Sunak stands by his summer statement
Chancellor Rishi Sunak this week defended controversial support initiatives in the face of critical questions from members of the House of Commons Treasury select committee.
HMRC chief executive Jim Harra publicly questioned the value of the £1,000 Job Retention Bonus and eat out to help out £10 voucher scheme, prompting a pair of ministerial directives from Sunak to start implementing them in spite of the tax department’s formal reservations.
According to the Chancellor, however, the same risks were identified with most of his other coronavirus support initiatives. “Bounce Back Loans, the Coronavirus Job Retention Scheme, Future Fund, business rates and grants all required direction,” he replied to Labour committee member Angela Eagle during a virtual hearing on Wednesday.
“To put in context, most people think those things were sensible and welcome and good things. The [HMRC] letter did acknowledge there was a sound policy rationale, but given the speed of movement, it was difficult to model the impact, which I can understand. But that is, unfortunately, the environment we’re operating in.”
Eagle, a Labour MP, posed the most challenging questions to the Chancellor, for example contrasting his eating out vouchers with the needs of other sectors such as aerospace, which represented 120,000 high-skill, export-rich jobs under threat from the continuing lockdown.
“You’re the policymaker, I’m the questioner,” Eagle said when Sunak asked which sectors she would favour. “You have to think whether you need to focus your assistance more effectively… There’s no sectoral strategic approach.”
MPs from other parties also put Sunak through the wringer. Tory Felicity Buchan questioned the Chancellor on the practicalities of the VAT rate cut for hospitality and the temporary nature of the stamp duty threshold increase.
“I welcome the stamp duty cut, but have you missed an opportunity to do a root and branch review?” Buchan asked. “If you look at the top end of the market, it’s quite punitive and I would argue is a deterrent to transactions, especially in my constituency of Kensington.”
Sunak responded: “We were not trying to reform the tax system, but trying to inject life into a market that was off the pace.”
On the likelihood of the VAT rate cut reaching consumers, Sunak responded that around 80% of the generalised VAT cut during the financial crisis in 2008-9 was passed on to consumers.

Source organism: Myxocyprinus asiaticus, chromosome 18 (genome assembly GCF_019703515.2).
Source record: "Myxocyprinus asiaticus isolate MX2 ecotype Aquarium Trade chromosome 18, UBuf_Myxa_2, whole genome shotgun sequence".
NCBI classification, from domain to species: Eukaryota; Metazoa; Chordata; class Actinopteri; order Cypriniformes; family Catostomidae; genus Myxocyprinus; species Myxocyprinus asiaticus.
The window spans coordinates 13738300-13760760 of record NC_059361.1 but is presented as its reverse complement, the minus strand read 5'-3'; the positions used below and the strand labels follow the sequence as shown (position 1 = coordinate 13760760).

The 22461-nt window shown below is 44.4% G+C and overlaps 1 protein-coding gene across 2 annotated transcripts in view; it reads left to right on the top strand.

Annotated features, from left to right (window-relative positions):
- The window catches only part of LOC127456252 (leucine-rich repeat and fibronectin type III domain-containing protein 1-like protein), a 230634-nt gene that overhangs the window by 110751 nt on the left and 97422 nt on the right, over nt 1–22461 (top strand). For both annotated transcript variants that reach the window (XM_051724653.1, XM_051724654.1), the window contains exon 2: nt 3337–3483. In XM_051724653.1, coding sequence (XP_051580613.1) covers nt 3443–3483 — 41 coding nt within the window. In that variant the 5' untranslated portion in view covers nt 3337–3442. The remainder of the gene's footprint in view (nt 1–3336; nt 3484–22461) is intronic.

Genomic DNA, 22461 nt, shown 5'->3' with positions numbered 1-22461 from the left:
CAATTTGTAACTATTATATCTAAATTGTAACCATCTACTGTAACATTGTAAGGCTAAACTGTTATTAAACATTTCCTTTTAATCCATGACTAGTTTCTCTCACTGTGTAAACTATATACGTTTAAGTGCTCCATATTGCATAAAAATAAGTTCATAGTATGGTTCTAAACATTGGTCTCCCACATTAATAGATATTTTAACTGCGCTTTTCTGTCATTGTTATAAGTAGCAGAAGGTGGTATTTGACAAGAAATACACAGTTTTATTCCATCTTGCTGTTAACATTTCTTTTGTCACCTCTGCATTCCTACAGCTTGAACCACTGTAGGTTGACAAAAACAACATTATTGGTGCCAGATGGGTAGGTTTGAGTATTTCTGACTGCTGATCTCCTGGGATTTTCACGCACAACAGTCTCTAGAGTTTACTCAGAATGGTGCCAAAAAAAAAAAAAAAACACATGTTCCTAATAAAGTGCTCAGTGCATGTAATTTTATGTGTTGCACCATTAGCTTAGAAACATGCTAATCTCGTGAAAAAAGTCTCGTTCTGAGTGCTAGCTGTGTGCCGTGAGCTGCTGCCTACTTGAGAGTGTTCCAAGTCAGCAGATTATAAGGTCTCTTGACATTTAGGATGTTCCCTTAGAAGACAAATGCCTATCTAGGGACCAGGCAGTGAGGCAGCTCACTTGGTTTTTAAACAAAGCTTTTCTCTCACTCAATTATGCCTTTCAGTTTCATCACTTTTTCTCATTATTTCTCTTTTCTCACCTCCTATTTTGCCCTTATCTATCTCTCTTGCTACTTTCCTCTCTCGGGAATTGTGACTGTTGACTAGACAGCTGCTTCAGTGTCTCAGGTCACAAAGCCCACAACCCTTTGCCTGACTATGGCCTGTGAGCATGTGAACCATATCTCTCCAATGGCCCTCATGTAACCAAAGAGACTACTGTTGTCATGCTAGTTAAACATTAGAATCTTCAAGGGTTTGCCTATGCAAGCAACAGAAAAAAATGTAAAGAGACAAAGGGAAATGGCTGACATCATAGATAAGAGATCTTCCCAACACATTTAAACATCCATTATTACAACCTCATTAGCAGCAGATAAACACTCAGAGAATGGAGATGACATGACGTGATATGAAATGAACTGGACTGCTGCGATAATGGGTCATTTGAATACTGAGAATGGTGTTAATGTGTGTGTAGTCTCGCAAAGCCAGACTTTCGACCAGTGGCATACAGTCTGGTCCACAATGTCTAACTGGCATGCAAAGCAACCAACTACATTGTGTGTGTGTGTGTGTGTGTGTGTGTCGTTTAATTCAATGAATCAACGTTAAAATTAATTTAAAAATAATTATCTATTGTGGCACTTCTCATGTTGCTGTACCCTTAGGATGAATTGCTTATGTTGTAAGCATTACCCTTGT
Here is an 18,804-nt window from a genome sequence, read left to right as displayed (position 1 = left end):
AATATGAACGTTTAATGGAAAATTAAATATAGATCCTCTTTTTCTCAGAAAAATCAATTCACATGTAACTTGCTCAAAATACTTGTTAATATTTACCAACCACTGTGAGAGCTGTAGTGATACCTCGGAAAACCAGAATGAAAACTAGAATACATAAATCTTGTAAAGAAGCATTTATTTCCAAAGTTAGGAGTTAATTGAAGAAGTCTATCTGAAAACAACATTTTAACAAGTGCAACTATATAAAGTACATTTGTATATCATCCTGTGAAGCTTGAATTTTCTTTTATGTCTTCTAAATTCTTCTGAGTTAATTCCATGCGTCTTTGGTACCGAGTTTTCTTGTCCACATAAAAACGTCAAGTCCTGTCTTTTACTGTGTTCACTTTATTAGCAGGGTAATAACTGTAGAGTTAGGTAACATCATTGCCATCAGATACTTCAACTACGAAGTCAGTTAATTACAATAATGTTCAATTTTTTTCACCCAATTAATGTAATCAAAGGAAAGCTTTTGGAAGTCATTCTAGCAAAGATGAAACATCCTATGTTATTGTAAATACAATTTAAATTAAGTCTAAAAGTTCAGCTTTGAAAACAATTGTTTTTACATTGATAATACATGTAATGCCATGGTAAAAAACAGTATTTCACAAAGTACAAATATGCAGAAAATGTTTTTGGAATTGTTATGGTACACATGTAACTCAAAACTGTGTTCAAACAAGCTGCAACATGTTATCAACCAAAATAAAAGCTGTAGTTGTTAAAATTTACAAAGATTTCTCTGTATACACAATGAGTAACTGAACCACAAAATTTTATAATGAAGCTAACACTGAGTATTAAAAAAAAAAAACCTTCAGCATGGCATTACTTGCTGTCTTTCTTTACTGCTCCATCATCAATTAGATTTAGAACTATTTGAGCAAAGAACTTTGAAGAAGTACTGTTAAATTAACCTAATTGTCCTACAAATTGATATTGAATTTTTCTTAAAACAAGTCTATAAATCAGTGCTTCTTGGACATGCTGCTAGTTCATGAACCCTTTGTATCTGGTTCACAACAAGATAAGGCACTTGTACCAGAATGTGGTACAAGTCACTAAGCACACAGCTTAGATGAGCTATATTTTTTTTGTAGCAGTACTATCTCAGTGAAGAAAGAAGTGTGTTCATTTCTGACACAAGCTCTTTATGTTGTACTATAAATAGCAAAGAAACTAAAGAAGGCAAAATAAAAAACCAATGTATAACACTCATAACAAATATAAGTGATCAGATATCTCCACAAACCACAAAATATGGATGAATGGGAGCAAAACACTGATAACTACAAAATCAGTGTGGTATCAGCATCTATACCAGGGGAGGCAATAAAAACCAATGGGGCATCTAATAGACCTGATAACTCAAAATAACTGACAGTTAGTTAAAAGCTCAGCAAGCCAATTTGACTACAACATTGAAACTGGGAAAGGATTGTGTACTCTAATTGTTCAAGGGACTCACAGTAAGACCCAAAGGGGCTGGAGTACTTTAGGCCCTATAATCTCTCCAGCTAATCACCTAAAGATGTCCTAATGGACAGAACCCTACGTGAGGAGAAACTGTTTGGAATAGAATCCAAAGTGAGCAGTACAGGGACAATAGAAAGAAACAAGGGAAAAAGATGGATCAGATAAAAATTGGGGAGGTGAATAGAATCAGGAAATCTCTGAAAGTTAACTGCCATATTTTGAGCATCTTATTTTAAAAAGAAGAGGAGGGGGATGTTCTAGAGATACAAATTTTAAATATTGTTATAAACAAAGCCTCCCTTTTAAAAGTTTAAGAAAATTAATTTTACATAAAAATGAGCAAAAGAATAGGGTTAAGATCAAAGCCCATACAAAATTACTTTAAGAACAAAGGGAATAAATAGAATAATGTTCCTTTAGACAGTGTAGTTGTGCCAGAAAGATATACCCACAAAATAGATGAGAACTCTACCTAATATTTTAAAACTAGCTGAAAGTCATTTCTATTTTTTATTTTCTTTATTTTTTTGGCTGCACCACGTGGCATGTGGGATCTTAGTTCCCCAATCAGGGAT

“I can’t sit here and set price for every business… it’s up to individual companies,” he said.
“Will benefits flow to business or consumers? All of that is helpful to safeguard jobs. There will be different ways for that benefit to flow though, and it will make it more likely it will save more jobs… Given the situation we’re in, people are not used to going out. The time to act is now.”
Capital gains tax review
Time and again, the Chancellor batted away questions from MPs on whether he planned to raise taxes. There is also the issue of his March comment that he wanted to equalise the tax treatment for the employed and self-employed.
While happy to listen to “broader questions” about tax, “That’s the sort of thing we deal with at Budgets,” the Chancellor said at one point.
Nevertheless, the Chancellor and Treasury director of strategy, planning and budget Dan York-Smith confirmed that wheels are already turning on some initiatives for the autumn Budget. The terms of reference for the business rates review were published in March and the Treasury was due to publish a call for evidence shortly, said York-Smith.
The Chancellor wrote to the Office of Tax Simplification this week to ask the body to investigate options for capital gains tax reform – potentially a quick way for the Chancellor to come up with much-needed cash for the Exchequer.
But Sunak told the committee the CGT review was a “reasonably business as usual practice for the Treasury to ask people if certain activities are up to scratch. The OTS has looked at all sorts of things before. I think CGT is the only one they haven’t looked at.”
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